It's in the Cards: “Don’t forget: Zubaz in 1991 was a hot commodity. And these were not like regular football cards, not action shots. You got to see my face, behind the scenes, and I’m chilling. People loved [the cards]. They thought it was really fun and jazzy and exciting. Now, though, most people don’t think those pants are too cool anymore. When [my students] see the photo they say, Coach Rob, Come on. Look at you, this is kind of corny. That or: Look at you, coach—you actually had hair!”


Brian Harper, 1993 - Upper Deck

Sixteen seasons at catcher with seven teams; won ‘91 World Series with Twins. Now the hitting coach for the Cubs’ Triple A affiliate, in Des Moines, and an avid runner—he’s completed three half marathons.

Mr. Big Shot: “When we were on the road we had a 5 o’clock stretch, 5:15 BP—but we’d get [on the field] at like 4:30 and just sit around. A guy came up to me and asked, ‘Would you do a radio interview?’ So he brings me this huge cell phone. There were always a couple baseball photographers around; I saw one, and I’m thinking, Oh, great. I guess the photographer decided that was the photo he wanted because that was my card the following season. When I saw it I was like, Come on, really? Of all the pictures they could have taken— me hitting a line drive or catching the ball. . . .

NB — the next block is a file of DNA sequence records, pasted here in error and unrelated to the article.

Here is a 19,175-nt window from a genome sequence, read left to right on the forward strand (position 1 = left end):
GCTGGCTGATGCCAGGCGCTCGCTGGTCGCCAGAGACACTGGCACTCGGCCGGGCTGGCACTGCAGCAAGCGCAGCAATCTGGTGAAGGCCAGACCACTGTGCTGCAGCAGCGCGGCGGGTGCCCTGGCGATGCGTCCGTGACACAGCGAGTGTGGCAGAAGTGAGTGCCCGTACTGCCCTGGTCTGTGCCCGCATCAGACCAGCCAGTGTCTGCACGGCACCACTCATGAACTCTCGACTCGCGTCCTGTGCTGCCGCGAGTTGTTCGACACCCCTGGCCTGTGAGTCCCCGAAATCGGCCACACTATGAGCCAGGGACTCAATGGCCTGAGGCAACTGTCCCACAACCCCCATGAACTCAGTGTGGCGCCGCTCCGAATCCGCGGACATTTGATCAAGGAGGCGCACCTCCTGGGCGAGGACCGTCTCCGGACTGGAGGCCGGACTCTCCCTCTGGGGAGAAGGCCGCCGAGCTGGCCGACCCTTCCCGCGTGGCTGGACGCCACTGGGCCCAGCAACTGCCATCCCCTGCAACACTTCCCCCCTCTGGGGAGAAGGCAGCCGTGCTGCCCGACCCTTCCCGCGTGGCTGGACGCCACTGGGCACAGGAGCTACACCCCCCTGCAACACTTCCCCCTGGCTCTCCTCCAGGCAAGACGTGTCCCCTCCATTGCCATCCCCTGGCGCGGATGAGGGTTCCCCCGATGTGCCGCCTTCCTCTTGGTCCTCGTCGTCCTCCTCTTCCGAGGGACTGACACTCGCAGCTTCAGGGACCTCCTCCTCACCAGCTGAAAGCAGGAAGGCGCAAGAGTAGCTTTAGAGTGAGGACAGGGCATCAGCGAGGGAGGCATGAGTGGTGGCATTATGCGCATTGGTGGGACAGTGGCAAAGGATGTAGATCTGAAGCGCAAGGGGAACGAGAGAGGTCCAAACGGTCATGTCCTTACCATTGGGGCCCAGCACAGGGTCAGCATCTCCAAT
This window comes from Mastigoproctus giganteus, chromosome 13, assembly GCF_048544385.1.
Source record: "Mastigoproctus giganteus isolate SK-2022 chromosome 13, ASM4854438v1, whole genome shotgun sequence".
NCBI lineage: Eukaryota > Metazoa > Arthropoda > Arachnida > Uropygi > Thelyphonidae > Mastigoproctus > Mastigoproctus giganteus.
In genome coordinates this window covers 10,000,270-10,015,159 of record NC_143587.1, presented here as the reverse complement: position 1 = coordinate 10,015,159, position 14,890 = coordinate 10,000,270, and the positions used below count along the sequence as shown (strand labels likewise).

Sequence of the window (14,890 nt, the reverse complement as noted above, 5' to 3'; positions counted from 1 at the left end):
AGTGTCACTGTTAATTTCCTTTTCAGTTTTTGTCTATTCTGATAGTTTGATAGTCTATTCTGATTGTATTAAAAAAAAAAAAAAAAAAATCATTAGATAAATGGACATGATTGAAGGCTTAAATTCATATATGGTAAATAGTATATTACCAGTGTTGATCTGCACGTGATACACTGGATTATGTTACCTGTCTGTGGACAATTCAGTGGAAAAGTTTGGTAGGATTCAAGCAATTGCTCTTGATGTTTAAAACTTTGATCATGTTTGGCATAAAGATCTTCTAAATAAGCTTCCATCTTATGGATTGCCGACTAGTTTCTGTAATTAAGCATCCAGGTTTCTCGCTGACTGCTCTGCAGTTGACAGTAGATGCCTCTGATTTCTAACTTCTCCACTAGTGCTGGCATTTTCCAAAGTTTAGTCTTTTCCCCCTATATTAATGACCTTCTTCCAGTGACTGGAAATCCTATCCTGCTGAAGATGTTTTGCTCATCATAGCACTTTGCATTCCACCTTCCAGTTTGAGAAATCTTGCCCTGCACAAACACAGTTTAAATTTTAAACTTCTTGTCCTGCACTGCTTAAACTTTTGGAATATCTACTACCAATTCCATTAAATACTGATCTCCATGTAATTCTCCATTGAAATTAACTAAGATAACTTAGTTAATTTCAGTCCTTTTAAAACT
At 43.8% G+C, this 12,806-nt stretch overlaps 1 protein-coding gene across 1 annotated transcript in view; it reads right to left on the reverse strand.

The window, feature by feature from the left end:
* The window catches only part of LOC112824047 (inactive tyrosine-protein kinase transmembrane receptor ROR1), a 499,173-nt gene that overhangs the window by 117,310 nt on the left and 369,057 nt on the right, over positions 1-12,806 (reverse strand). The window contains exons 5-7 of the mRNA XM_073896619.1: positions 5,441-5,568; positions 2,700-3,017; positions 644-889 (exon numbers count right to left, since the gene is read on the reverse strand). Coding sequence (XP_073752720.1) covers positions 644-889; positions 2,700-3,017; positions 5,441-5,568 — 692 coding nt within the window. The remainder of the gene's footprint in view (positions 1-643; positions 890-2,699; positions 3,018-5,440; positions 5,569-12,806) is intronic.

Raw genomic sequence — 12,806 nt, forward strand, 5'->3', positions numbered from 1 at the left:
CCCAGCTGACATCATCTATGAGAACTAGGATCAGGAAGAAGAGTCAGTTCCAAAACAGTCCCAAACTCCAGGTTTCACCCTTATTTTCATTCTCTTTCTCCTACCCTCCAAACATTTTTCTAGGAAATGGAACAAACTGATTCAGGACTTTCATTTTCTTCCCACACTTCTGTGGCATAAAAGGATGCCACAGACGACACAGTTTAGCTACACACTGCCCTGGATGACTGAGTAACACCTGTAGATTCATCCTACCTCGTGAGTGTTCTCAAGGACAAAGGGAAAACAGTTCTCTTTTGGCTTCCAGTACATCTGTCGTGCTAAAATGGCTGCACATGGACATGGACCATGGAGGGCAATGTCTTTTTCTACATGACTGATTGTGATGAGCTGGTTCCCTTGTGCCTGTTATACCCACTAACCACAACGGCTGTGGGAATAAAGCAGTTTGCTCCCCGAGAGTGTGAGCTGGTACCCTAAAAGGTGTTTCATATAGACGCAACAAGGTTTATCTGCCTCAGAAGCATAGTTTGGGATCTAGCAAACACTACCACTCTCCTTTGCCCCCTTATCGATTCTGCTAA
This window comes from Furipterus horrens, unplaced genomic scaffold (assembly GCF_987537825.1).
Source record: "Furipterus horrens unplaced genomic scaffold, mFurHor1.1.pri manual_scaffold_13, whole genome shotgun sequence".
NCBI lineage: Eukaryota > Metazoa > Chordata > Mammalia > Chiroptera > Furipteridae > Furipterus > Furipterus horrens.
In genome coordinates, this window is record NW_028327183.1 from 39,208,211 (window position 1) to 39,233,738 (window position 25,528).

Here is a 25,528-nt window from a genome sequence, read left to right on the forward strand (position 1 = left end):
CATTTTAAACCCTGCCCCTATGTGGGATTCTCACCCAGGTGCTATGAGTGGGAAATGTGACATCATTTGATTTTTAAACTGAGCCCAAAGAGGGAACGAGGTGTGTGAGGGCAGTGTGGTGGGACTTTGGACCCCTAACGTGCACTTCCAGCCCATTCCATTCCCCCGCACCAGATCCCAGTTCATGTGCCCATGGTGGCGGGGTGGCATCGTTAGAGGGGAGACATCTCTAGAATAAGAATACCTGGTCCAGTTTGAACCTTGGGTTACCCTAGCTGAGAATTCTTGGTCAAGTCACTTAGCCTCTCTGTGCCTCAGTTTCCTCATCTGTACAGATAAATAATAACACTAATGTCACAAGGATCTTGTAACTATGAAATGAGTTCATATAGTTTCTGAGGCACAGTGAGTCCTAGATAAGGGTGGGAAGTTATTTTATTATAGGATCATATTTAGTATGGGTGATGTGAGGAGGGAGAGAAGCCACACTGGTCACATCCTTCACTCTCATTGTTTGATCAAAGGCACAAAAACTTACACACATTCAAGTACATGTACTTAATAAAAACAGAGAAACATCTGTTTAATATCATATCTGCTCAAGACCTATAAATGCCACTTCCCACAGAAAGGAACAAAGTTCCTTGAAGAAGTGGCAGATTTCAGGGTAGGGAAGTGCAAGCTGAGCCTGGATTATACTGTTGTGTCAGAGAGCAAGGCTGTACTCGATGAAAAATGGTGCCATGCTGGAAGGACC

It's in the Cards: “Our hitting coordiator usually hangs up pictures of all the coaches—and of course that was the picture he chose for me. He had it blown up. And the kids that I coach bring up that card pretty much every year, like I was actually carrying that cell phone around with me on the field. They assume it was my phone and I was just making a phone call. . . . I have to tell them I wasn’t carrying it around in my pocket. That was the original iPhone right there.”


Kurt Rambis, 1990 - Skybox

Played 14 seasons, most notably nine for the Lakers, with whom he won eight titles—four as a power forward, four as a coach-exec. Now, at 57, an assistant with the Knicks.

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Mr. Big Shot: “I don’t know if I stood out with those short shorts, or if everyone was still wearing them—but I think people related to the intensity and the work ethic you get out of that photo. These days, they beg me not to suit up at [Knicks] practices—I might get suspended for a flagrant foul. Adam Silver might call. . . . I’m losing my hair now; I wish I still had that long hair. And the black glasses in the photo—those are the only ones anyone remembers me for, because that’s what they saw me wearing on television, but I only wore those when I played. I had a multitude of styles that I wore off the court. I still wear the glasses sometimes, but I had LASIK surgery several years ago, so the prescription is far less intense now. When I was playing and the glasses got knocked off, pretty much everything disappeared.”